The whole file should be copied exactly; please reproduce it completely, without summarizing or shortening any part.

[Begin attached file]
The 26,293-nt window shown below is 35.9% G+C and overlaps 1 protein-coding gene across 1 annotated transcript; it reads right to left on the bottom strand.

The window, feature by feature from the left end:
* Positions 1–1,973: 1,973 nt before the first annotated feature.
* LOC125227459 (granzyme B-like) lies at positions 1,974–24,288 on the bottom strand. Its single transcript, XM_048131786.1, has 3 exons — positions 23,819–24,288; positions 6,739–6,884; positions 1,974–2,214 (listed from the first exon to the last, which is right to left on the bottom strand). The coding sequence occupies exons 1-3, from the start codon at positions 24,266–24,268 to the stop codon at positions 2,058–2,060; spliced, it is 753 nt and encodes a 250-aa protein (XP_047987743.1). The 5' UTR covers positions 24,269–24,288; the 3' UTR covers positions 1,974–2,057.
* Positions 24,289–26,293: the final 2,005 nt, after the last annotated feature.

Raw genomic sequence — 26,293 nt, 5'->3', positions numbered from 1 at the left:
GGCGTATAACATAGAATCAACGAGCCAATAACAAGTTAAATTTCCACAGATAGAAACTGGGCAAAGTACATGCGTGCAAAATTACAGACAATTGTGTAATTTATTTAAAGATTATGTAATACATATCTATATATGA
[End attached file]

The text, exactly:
The 26,293-nt window shown below is 35.9% G+C and overlaps 1 protein-coding gene across 1 annotated transcript; it reads right to left on the bottom strand.

The window, feature by feature from the left end:
* Positions 1–1,973: 1,973 nt before the first annotated feature.
* LOC125227459 (granzyme B-like) lies at positions 1,974–24,288 on the bottom strand. Its single transcript, XM_048131786.1, has 3 exons — positions 23,819–24,288; positions 6,739–6,884; positions 1,974–2,214 (listed from the first exon to the last, which is right to left on the bottom strand). The coding sequence occupies exons 1-3, from the start codon at positions 24,266–24,268 to the stop codon at positions 2,058–2,060; spliced, it is 753 nt and encodes a 250-aa protein (XP_047987743.1). The 5' UTR covers positions 24,269–24,288; the 3' UTR covers positions 1,974–2,057.
* Positions 24,289–26,293: the final 2,005 nt, after the last annotated feature.

Raw genomic sequence — 26,293 nt, 5'->3', positions numbered from 1 at the left:
GGCGTATAACATAGAATCAACGAGCCAATAACAAGTTAAATTTCCACAGATAGAAACTGGGCAAAGTACATGCGTGCAAAATTACAGACAATTGTGTAATTTATTTAAAGATTATGTAATACATATCTATATATGA